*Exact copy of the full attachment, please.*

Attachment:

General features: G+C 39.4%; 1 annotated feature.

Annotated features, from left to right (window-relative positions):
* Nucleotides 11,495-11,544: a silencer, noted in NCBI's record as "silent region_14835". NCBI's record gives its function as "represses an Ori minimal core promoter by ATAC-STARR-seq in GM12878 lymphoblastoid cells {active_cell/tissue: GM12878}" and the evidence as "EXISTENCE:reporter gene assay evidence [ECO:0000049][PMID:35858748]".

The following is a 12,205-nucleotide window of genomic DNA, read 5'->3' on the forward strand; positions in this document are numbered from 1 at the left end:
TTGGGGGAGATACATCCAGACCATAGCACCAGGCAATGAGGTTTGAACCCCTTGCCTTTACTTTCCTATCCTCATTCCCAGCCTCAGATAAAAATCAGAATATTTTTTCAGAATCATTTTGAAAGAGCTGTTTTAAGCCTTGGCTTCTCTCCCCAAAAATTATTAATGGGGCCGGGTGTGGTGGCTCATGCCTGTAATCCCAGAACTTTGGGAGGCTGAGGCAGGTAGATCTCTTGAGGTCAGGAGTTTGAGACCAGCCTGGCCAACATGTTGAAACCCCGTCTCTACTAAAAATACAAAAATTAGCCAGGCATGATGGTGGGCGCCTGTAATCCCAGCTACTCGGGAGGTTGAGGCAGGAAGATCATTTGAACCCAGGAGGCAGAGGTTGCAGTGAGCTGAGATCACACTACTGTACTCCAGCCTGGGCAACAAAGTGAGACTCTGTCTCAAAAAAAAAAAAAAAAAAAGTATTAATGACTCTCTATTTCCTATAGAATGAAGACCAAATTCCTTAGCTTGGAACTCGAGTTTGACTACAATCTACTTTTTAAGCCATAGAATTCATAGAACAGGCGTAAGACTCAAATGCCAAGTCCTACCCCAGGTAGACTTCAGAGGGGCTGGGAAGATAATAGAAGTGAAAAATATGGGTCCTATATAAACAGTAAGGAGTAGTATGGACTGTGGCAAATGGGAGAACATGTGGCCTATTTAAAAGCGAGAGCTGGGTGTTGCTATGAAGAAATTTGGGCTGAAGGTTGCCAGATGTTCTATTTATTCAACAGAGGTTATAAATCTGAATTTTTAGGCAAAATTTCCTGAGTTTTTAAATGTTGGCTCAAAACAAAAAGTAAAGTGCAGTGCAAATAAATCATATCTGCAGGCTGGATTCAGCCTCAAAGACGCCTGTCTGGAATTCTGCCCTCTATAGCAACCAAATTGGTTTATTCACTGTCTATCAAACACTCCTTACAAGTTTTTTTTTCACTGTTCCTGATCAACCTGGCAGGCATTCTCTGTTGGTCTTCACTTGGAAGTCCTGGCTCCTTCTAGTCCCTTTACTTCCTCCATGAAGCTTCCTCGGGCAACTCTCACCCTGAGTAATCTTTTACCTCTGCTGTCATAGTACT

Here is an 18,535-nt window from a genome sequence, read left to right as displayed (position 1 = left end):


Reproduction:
General features: G+C 39.4%; 1 annotated feature.

Annotated features, from left to right (window-relative positions):
* Nucleotides 11,495-11,544: a silencer, noted in NCBI's record as "silent region_14835". NCBI's record gives its function as "represses an Ori minimal core promoter by ATAC-STARR-seq in GM12878 lymphoblastoid cells {active_cell/tissue: GM12878}" and the evidence as "EXISTENCE:reporter gene assay evidence [ECO:0000049][PMID:35858748]".

The following is a 12,205-nucleotide window of genomic DNA, read 5'->3' on the forward strand; positions in this document are numbered from 1 at the left end:
TTGGGGGAGATACATCCAGACCATAGCACCAGGCAATGAGGTTTGAACCCCTTGCCTTTACTTTCCTATCCTCATTCCCAGCCTCAGATAAAAATCAGAATATTTTTTCAGAATCATTTTGAAAGAGCTGTTTTAAGCCTTGGCTTCTCTCCCCAAAAATTATTAATGGGGCCGGGTGTGGTGGCTCATGCCTGTAATCCCAGAACTTTGGGAGGCTGAGGCAGGTAGATCTCTTGAGGTCAGGAGTTTGAGACCAGCCTGGCCAACATGTTGAAACCCCGTCTCTACTAAAAATACAAAAATTAGCCAGGCATGATGGTGGGCGCCTGTAATCCCAGCTACTCGGGAGGTTGAGGCAGGAAGATCATTTGAACCCAGGAGGCAGAGGTTGCAGTGAGCTGAGATCACACTACTGTACTCCAGCCTGGGCAACAAAGTGAGACTCTGTCTCAAAAAAAAAAAAAAAAAAAGTATTAATGACTCTCTATTTCCTATAGAATGAAGACCAAATTCCTTAGCTTGGAACTCGAGTTTGACTACAATCTACTTTTTAAGCCATAGAATTCATAGAACAGGCGTAAGACTCAAATGCCAAGTCCTACCCCAGGTAGACTTCAGAGGGGCTGGGAAGATAATAGAAGTGAAAAATATGGGTCCTATATAAACAGTAAGGAGTAGTATGGACTGTGGCAAATGGGAGAACATGTGGCCTATTTAAAAGCGAGAGCTGGGTGTTGCTATGAAGAAATTTGGGCTGAAGGTTGCCAGATGTTCTATTTATTCAACAGAGGTTATAAATCTGAATTTTTAGGCAAAATTTCCTGAGTTTTTAAATGTTGGCTCAAAACAAAAAGTAAAGTGCAGTGCAAATAAATCATATCTGCAGGCTGGATTCAGCCTCAAAGACGCCTGTCTGGAATTCTGCCCTCTATAGCAACCAAATTGGTTTATTCACTGTCTATCAAACACTCCTTACAAGTTTTTTTTTCACTGTTCCTGATCAACCTGGCAGGCATTCTCTGTTGGTCTTCACTTGGAAGTCCTGGCTCCTTCTAGTCCCTTTACTTCCTCCATGAAGCTTCCTCGGGCAACTCTCACCCTGAGTAATCTTTTACCTCTGCTGTCATAGTACT

Here is an 18,535-nt window from a genome sequence, read left to right as displayed (position 1 = left end):